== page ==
Rising atmospheric moisture from global warming not to blame for 2013 Colorado flood

October 2, 2014

Just over a year ago, residents of Boulder, Colorado and nearby locations on the Front Range were coping with the aftermath of deadly and destructive flooding. In a month where the average total accumulation is less than 2 inches, 17 inches of rain fell between September 9-16, 2013.

A county road washed out by flash flooding near Berthoud, Colorado, in September 2013. Photo © Lornay Hansen/CIRES.

Historical rainfall records show that heavy rainfall events have become more frequent in the past century in many parts of the United States. Models and basic physics have linked the increase to global warming. Warmer surface temperatures allow the air to be more saturated with water vapor, more primed for soaking storms.  

Warming over the past century has increased atmospheric moisture. This map shows model simulations of the difference in total precipitable water—atmospheric moisture available to fall as precipitation—between the end of the nineteenth century and today. Map by Jon Eischeid, CIRES/NOAA.

For NOAA climate scientists based at the Earth System Research Laboratory in Boulder, it was natural to wonder if that global-scale increase in atmospheric moisture had anything to do with the September 2013 event. Based on their first analysis, however, the rise in atmospheric moisture due to global warming is not behind the whopper storm of last September.

To investigate the question, the research team used a climate model in which sea ice, ocean temperatures, and greenhouse gas concentrations were allowed to change as they have through the past century or so. The team had the model simulate more than 10,000 five-day September rainfall events over the Boulder area for each of two time periods:  the end of the 19th century (1871-1900)—before global warming had become significant—and the recent past (1983-2012).

The model results confirmed that warming has increased the amount of “precipitable water”—the amount of moisture available to be rained out of the atmosphere. But the increase did not translate into more frequent or stronger September rains.

Each individual line corresponds to the total precipitation for a single 5-day September heavy rain event in Northeast Colorado.  Simulations based on today’s warmer, wetter atmosphere produced fewer events with extremely high rainfall totals, indicating that the frequency of such events has declined.  Graph adapted from originals provided by Jon Eischeid, CIRES/NOAA.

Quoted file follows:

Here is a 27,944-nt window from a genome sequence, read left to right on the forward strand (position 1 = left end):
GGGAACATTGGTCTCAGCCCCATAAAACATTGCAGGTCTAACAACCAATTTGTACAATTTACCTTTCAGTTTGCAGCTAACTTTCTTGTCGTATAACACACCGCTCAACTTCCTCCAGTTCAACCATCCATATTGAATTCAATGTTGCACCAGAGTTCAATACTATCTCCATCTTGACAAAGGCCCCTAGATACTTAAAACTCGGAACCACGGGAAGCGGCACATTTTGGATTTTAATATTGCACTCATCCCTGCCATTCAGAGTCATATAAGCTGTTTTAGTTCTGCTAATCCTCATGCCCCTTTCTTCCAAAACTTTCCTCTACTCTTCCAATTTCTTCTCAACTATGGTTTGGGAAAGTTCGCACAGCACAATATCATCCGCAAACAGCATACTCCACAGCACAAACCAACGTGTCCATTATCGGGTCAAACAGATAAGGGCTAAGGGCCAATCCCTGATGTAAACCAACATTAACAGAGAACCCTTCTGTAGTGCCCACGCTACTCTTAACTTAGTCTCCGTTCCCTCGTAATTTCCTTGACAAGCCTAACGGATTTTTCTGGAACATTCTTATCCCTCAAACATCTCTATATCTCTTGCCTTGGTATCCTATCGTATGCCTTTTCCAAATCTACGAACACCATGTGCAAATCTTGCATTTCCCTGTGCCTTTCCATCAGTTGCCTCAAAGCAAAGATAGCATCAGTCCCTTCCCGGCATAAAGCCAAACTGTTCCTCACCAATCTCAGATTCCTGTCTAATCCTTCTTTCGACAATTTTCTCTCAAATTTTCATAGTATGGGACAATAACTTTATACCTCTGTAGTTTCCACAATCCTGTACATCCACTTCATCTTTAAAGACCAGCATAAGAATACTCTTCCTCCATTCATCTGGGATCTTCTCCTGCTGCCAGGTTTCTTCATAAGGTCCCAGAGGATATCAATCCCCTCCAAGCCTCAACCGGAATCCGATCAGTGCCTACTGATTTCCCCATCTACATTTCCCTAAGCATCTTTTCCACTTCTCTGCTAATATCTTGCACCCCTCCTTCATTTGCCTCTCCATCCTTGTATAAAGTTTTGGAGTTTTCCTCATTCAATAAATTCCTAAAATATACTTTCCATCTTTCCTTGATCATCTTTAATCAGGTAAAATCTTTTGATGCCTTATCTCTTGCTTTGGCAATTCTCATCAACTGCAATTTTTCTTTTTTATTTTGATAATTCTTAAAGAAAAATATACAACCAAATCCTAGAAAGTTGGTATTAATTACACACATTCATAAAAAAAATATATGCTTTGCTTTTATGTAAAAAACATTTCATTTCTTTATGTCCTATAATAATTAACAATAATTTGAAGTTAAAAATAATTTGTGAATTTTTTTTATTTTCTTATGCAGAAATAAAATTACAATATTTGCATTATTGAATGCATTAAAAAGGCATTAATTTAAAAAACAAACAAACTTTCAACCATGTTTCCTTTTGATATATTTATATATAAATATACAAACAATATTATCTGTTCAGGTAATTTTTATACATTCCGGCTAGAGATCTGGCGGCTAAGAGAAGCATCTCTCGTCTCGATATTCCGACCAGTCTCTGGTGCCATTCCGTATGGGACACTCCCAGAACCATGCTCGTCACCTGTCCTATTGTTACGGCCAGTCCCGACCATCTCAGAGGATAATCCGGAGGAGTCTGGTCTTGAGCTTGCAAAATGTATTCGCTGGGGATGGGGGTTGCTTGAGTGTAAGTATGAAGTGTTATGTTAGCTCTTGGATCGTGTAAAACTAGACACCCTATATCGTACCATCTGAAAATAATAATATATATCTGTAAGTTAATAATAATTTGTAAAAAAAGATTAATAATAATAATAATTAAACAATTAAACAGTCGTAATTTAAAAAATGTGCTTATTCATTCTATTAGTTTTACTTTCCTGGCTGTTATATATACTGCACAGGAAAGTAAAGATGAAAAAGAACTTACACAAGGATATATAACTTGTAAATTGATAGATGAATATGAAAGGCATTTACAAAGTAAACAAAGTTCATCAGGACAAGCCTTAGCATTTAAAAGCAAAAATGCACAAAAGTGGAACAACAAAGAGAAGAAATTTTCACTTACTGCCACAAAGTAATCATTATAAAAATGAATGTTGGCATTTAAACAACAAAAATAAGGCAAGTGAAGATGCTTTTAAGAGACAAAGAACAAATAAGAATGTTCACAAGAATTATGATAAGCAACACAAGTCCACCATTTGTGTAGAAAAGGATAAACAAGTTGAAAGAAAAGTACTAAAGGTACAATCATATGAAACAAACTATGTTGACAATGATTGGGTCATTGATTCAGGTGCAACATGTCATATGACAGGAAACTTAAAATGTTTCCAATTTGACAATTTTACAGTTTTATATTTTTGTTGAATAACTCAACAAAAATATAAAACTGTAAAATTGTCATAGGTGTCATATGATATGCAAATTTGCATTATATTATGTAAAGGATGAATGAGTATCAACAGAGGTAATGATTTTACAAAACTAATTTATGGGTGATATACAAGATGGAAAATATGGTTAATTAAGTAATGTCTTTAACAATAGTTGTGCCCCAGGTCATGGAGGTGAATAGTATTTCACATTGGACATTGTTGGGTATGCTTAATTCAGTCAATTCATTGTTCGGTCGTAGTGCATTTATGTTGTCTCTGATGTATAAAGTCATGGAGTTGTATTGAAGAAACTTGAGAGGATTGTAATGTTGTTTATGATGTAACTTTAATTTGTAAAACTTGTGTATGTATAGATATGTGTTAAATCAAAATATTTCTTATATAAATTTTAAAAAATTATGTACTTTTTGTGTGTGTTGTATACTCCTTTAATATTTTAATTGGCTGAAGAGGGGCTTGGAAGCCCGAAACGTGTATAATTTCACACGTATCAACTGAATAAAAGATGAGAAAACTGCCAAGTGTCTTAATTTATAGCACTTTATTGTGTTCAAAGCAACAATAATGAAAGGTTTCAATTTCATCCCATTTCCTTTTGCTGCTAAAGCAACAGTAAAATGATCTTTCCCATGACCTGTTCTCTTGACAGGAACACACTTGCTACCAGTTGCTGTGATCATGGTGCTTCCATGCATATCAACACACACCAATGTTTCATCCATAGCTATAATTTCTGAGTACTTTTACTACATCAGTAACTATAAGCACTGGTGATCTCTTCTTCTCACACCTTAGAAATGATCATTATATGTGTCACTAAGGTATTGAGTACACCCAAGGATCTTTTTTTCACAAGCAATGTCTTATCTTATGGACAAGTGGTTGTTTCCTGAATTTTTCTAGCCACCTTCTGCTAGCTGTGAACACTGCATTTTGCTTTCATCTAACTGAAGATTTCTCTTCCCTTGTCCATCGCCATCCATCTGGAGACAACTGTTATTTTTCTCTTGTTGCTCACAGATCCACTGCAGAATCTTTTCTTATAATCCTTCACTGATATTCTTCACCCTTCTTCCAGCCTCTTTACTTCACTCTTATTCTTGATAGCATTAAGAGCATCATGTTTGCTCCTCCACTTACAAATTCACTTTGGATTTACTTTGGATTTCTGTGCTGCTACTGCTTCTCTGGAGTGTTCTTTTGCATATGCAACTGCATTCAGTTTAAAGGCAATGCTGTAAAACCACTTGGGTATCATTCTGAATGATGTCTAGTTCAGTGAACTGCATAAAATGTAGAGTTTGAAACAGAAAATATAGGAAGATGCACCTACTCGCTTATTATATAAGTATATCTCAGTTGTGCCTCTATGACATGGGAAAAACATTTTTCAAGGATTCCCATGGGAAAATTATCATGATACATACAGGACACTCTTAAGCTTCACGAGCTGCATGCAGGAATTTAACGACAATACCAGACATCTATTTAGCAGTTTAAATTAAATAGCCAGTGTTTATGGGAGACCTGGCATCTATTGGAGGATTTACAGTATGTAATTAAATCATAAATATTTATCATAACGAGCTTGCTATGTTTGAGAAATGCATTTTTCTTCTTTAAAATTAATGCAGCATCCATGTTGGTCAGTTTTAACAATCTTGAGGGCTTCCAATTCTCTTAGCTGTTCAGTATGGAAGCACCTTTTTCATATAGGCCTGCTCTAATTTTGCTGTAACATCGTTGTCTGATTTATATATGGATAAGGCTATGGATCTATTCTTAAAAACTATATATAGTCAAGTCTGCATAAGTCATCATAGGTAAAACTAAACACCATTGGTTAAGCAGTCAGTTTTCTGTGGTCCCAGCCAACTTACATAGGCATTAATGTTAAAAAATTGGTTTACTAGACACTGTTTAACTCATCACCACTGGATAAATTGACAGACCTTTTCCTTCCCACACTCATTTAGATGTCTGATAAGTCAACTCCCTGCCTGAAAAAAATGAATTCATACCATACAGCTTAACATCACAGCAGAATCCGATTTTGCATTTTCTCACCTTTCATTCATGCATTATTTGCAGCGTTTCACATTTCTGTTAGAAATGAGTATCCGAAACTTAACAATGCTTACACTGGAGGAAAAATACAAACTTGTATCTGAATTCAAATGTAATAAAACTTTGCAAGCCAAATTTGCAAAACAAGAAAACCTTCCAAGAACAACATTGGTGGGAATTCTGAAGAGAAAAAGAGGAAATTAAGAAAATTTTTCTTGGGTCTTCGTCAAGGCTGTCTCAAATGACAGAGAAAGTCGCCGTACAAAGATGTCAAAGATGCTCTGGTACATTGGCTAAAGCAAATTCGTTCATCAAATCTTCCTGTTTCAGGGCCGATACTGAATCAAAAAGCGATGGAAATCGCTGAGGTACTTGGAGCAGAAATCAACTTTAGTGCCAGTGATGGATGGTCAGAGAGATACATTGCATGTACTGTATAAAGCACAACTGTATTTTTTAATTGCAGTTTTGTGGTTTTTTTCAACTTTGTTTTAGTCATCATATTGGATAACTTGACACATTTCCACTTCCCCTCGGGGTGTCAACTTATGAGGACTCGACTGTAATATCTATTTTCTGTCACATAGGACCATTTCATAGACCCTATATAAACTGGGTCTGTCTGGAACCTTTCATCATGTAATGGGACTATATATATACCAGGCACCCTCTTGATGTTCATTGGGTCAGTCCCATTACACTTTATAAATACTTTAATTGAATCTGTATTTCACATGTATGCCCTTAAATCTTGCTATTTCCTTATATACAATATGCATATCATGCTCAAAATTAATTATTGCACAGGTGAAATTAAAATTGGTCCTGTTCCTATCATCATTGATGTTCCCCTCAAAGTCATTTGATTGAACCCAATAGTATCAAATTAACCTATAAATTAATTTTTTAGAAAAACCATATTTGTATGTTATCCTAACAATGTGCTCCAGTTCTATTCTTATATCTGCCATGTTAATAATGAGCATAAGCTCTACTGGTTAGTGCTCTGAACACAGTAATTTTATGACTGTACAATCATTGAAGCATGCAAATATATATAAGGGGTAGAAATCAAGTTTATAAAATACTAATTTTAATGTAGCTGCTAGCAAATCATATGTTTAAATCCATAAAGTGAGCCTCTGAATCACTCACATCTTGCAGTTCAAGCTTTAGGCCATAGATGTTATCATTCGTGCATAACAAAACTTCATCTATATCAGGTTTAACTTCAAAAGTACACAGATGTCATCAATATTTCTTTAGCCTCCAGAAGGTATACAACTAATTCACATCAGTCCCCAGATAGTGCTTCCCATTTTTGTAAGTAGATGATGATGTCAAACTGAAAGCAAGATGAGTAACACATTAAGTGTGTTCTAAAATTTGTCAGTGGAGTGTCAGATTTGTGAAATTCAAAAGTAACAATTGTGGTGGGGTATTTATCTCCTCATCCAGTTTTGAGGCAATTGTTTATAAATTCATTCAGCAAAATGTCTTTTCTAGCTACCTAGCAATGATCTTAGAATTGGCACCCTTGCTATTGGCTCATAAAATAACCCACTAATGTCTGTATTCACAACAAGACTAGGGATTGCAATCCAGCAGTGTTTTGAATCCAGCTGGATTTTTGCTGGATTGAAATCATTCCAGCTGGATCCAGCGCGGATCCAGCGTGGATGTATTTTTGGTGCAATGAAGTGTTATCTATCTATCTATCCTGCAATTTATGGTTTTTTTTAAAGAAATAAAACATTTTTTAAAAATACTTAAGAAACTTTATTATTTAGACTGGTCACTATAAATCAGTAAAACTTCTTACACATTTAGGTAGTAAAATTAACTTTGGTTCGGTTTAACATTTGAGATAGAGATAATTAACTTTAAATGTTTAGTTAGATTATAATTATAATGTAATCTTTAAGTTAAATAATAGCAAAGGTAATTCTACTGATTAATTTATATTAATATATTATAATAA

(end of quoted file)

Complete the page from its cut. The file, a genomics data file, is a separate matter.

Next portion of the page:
Further, the model predicted that in a warming climate, such events would become less frequent in this area, at least during September. How can that make sense? More moisture, but less frequent heavy rains?

“It’s not a contradiction,” explains Klaus Wolter, a Cooperative Institute for Research in Environmental Sciences (CIRES) meteorologist who works at NOAA's Earth System Research Laboratory. “Having moisture available is necessary for a heavy rain event like this, yes, but it isn’t sufficient on its own.” Other atmospheric conditions must also be met, including favorable regional circulation patterns.

“The mountains around Boulder have some of the steepest gradients along the Front Range,” Wolter explains. The heaviest multi-day rain events happen when the large-sale atmosphere circulation pushes air up those steep gradients from the east. The faster and higher the air rises, the heavier the rain.

“It could be relevant,” Wolter explains, ”that the event was associated with the remnants of a tropical system that had that type of circulation. The best analogue for this event was a storm in September 1938, and it, too, had tropical origins—the remnants of a major hurricane. If that type of system becomes less frequent as a result of climate change,” he says—a change some models project as greenhouse gases increase—“it could explain our model’s prediction for fewer heavy September rain events.”

Another criterion for multi-day, heavy rains is that the atmospheric column, from the surface to high altitudes, needs to be favorable for rising air currents. Moist air near the surface won’t rise up into thunderstorms if the air aloft is also warm and stable. “So there’s another hypothesis to test,” says Wolter, “whether vertical stability is a significant influence on heavy rain events here at that time of year, and, if so, whether the atmosphere is likely to become more stable as temperatures rise.”

The question of how heavy rain events could decrease while atmospheric moisture increases is one that Wolter will continue to explore; he’s a meteorologist, after all, and like most people, he’s interested in the weather where he lives. Still, Wolter points out, heavy downpours are not at the top of the list of extreme events that occupy the attention of Western residents. “Here in the West,” says Wolter, “drought and fires are generally a bigger concern than flooding.”

“This [decrease in heavy rain frequency] is a regional trend,” Wolter adds, “not a national or global one, and our study only applies to September. We would want to repeat this analysis for different times of year, especially the late spring, which are our wettest months.”

Meanwhile, heavy rain events have increased and are projected to increase further in many other parts of the United States—more evidence that different places on Earth will be affected by climate change in different ways.

Links and References

Hoerling, M., and Coauthors, 2014: Northeast Colorado extreme rains interpreted in a climate change context [in "Explaining Extremes of 2013 from a Climate Perspective"].  Bull. Amer. Meteor. Soc., 95 (9), S15–S18.

Climate change not to blame for 2013 Colorado floods

2013 Boulder-area floods from NOAA’s Earth System Research Laboratory